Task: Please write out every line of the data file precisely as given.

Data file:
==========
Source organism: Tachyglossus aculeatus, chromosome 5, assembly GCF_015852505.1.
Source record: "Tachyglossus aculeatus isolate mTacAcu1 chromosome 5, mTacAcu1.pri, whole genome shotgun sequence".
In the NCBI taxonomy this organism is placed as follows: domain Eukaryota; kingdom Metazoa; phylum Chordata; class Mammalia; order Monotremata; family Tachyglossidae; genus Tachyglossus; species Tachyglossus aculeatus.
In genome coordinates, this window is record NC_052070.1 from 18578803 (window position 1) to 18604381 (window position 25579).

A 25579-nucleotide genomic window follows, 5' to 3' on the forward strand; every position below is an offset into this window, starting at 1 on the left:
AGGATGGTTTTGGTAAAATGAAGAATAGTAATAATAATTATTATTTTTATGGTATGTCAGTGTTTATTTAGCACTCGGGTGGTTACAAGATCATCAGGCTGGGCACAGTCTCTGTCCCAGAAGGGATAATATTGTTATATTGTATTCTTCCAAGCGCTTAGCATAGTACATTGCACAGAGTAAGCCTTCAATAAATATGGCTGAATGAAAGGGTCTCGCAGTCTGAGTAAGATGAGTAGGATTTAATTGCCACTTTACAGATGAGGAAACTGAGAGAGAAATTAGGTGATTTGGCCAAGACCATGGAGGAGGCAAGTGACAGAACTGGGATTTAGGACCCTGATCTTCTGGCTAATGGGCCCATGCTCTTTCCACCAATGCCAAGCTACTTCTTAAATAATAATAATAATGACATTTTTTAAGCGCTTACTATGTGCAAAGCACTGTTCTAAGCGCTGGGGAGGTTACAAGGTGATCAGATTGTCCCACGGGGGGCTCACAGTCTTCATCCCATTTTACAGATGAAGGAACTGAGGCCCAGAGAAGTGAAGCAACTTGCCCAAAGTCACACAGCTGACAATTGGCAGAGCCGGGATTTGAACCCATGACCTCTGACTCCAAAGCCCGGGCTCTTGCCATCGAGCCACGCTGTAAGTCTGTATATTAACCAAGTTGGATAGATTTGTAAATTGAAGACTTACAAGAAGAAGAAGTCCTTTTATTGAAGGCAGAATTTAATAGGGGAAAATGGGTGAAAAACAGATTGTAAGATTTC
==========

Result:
Source organism: Tachyglossus aculeatus, chromosome 5, assembly GCF_015852505.1.
Source record: "Tachyglossus aculeatus isolate mTacAcu1 chromosome 5, mTacAcu1.pri, whole genome shotgun sequence".
In the NCBI taxonomy this organism is placed as follows: domain Eukaryota; kingdom Metazoa; phylum Chordata; class Mammalia; order Monotremata; family Tachyglossidae; genus Tachyglossus; species Tachyglossus aculeatus.
In genome coordinates, this window is record NC_052070.1 from 18578803 (window position 1) to 18604381 (window position 25579).

A 25579-nucleotide genomic window follows, 5' to 3' on the forward strand; every position below is an offset into this window, starting at 1 on the left:
AGGATGGTTTTGGTAAAATGAAGAATAGTAATAATAATTATTATTTTTATGGTATGTCAGTGTTTATTTAGCACTCGGGTGGTTACAAGATCATCAGGCTGGGCACAGTCTCTGTCCCAGAAGGGATAATATTGTTATATTGTATTCTTCCAAGCGCTTAGCATAGTACATTGCACAGAGTAAGCCTTCAATAAATATGGCTGAATGAAAGGGTCTCGCAGTCTGAGTAAGATGAGTAGGATTTAATTGCCACTTTACAGATGAGGAAACTGAGAGAGAAATTAGGTGATTTGGCCAAGACCATGGAGGAGGCAAGTGACAGAACTGGGATTTAGGACCCTGATCTTCTGGCTAATGGGCCCATGCTCTTTCCACCAATGCCAAGCTACTTCTTAAATAATAATAATAATGACATTTTTTAAGCGCTTACTATGTGCAAAGCACTGTTCTAAGCGCTGGGGAGGTTACAAGGTGATCAGATTGTCCCACGGGGGGCTCACAGTCTTCATCCCATTTTACAGATGAAGGAACTGAGGCCCAGAGAAGTGAAGCAACTTGCCCAAAGTCACACAGCTGACAATTGGCAGAGCCGGGATTTGAACCCATGACCTCTGACTCCAAAGCCCGGGCTCTTGCCATCGAGCCACGCTGTAAGTCTGTATATTAACCAAGTTGGATAGATTTGTAAATTGAAGACTTACAAGAAGAAGAAGTCCTTTTATTGAAGGCAGAATTTAATAGGGGAAAATGGGTGAAAAACAGATTGTAAGATTTC